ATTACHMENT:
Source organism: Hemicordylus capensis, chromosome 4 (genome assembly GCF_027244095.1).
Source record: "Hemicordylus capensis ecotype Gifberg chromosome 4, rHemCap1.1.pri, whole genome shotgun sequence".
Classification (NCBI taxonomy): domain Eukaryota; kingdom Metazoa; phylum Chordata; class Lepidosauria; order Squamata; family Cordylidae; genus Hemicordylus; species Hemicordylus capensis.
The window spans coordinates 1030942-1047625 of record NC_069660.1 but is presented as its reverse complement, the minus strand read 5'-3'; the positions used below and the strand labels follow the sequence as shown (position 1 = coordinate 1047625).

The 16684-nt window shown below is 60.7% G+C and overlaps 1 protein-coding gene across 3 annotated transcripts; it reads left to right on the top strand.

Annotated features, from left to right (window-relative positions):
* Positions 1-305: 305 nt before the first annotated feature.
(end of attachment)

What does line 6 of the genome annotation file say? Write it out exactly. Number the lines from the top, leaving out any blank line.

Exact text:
Annotated features, from left to right (window-relative positions):